I am, and have been since 1985 when I graduated from The Wharton School with an MBA like a good boy, a card-carrying member of the "free agent nation." I went to New York City like my classmates, but I immediately started freelancing my MBA, subcontracting for larger training and consulting firms. Why not? I was 25 years old, and I had an allergic reaction to working full-time in a big company.
I eventually developed my own little practice, helping a number of investment banking firms get their junior equity analysts into top MBA programs. I was able to draw on the fact that I had gained admission to all the top schools, had graduated from one, and had worked part-time in the admissions office, so I had some inside knowledge. I eventually sold the business, and wrote my very first book called The Admissions Guide to Selective Business Schools (1990).
In other words, I've never had a real job. Not in 25 years.
Which is why I immediately took a liking to Never Get a Real Job: How to Dump Your Boss, Build a Business, and Not Go Broke, a great new book by Scott Gerber.
Big Idea: As Scott says: "Hey Gen Y, guess what? You're getting screwed. Over 100 million of us are unemployed or underemployed. And that whole work-hard-go-to-school-get-good-grades-and-get-a-real-job mantra that we've been told since kindergarten is dead. And anyone who tells you differently is lying."
Backstory: Scott Gerber is on a "death to the resume" crusade. He's a serial entrepreneur, internationally syndicated small business columnist, angel investor and public speaker. He is the founder and CEO of Gerber Enterprises, an entrepreneurial incubator and venture management company that invests capital, management expertise, and marketing services into innovative early and mid-stage companies. He founded The Young Entrepreneur Council, an advocacy group made up of many of the world’s top young entrepreneurs, business owners and thought leaders with a noble mission: to teach young people how to build successful businesses and fight the devastating epidemics of youth underemployment and unemployment.
Key Takeaways: I have a few Gen Y-ers in my life, and if I could impart any wisdom to them, it would be in the form of these admonishments from Mr. Gerber.
- You're not special. You are not entitled to anything you don't work your fanny off for. "If you want to become an effective and respected leader, you have to stop walking around like you're better than everyone else. You're not. If you believe that all you have to do is tell people how special you are to earn their business, you're starting with a deeply flawed mind-set right out of the gate."
- The worst-case scenario is the only scenario. Plans never work. What does? Learning how to make a good decision. Four things you have to do before making one are: (1) Weigh the pros and cons; (2) Determine the potential fallout if your decision's outcome goes south; (3) Determine if this is an "at the time" decision or an "anytime" decision; (4) Consider alternatives to ensure your course of action is best.
- Toss the old-school business plan. Specifically:
- Avoid business plan books and software like the plague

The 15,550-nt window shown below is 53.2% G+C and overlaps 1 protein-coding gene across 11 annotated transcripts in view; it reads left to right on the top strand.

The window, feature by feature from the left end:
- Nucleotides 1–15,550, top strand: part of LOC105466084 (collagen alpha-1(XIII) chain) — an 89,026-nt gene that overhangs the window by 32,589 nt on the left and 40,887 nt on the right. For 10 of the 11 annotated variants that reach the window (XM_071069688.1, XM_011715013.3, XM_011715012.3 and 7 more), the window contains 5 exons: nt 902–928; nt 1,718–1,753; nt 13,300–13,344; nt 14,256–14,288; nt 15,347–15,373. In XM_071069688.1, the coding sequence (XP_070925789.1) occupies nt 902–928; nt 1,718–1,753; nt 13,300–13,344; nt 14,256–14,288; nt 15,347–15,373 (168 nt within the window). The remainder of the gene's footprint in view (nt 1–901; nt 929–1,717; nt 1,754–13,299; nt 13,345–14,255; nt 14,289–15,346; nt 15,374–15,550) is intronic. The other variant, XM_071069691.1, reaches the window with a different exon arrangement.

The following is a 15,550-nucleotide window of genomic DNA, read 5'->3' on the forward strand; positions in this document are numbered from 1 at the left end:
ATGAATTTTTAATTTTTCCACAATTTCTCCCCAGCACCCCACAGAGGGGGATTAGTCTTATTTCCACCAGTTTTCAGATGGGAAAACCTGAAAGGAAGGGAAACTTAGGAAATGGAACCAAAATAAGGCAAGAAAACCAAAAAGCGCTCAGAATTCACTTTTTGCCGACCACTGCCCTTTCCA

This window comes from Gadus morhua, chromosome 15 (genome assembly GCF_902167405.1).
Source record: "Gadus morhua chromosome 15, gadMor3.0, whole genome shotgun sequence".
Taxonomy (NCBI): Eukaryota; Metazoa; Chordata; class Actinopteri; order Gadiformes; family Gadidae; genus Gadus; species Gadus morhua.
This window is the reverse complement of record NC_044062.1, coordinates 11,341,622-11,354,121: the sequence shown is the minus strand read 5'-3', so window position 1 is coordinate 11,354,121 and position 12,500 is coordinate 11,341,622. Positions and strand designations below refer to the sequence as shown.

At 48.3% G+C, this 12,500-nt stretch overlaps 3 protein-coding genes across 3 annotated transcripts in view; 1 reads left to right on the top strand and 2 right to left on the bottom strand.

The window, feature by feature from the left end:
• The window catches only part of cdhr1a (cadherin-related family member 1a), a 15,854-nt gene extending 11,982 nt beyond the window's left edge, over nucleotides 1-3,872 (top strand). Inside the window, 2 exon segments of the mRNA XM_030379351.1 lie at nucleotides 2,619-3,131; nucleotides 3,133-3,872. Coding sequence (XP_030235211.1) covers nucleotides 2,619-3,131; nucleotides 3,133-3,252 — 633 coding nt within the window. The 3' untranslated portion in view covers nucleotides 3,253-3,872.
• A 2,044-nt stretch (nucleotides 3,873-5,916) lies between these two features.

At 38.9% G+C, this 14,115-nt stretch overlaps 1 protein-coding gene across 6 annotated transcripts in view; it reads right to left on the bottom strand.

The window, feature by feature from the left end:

- Never use traditional business plans for samples
- Only the right people—those who can actually add value—should ever read your work
- Don't try to impress imaginary bankers, angel investors, and venture capitalists
- Use real-people language
- Skip the cutesy crap (fancy charts and graphs) and data dumps
- Don't play with Monopoly money—only plan with resources you have in hand
- Stop writing about selling and go sell something
- You're not a fortune teller and finacial projections are total nonsense
- Avoid these people when choosing startup partners:
- Mr. Procrastinator
- Ms. Employee
- Mr. College Buddy
- Ms. Inventor
- Mr. Always Right
- Ms. Dreamer
- Mr. Spender
- Ms. Vacation
- Mr. Personal Issues
Liked Most: I have always believed that a salaried job with benefits in a large company is NOT the definition of security, but the illusion of it. You can be let go at any minute. And at that point, since you have no skills in securing income other than finding another real job, you're essentially unproductive until you land another salaried position. I've watched this happen to people I know—they're out of work for months. In that time, I've secured a number of new projects. The riskiest time in my career was when I was a fully retained advisor for Toyota, because they were my only client and they could have said bye-bye at any time.
So when I read on one the first few pages that "real jobs offer you a false sense of security" and "real jobs render you powerless," I was hooked. And Mr. Gerber concludes his book with an unvarnished "be afraid, be very afraid" bit of advice, I realized I had been nodding my head in agreement for the entire book.
Best For: Anyone—but especially Gen Y-ers and young entrepreneurs—looking to navigate the murky waters of today's work scene, and, um, dump their boss, start and build a business, and not go broke. There is an implicit assumption that Gen Y-ers read books. Most of the ones I know don't, and if they do, the books aren't of this genre. If you know any Gen Y-ers that actually do read, hand them this book (after you read it, of course!) And for the rest that may not read, now is a good time to start.
What Others are Saying: "Scott is the Simon Cowell of young entrepreneurship." Mike Michalowicz, author of Toilet Paper Entrepreneur
Rating: 9.75 (out of 10)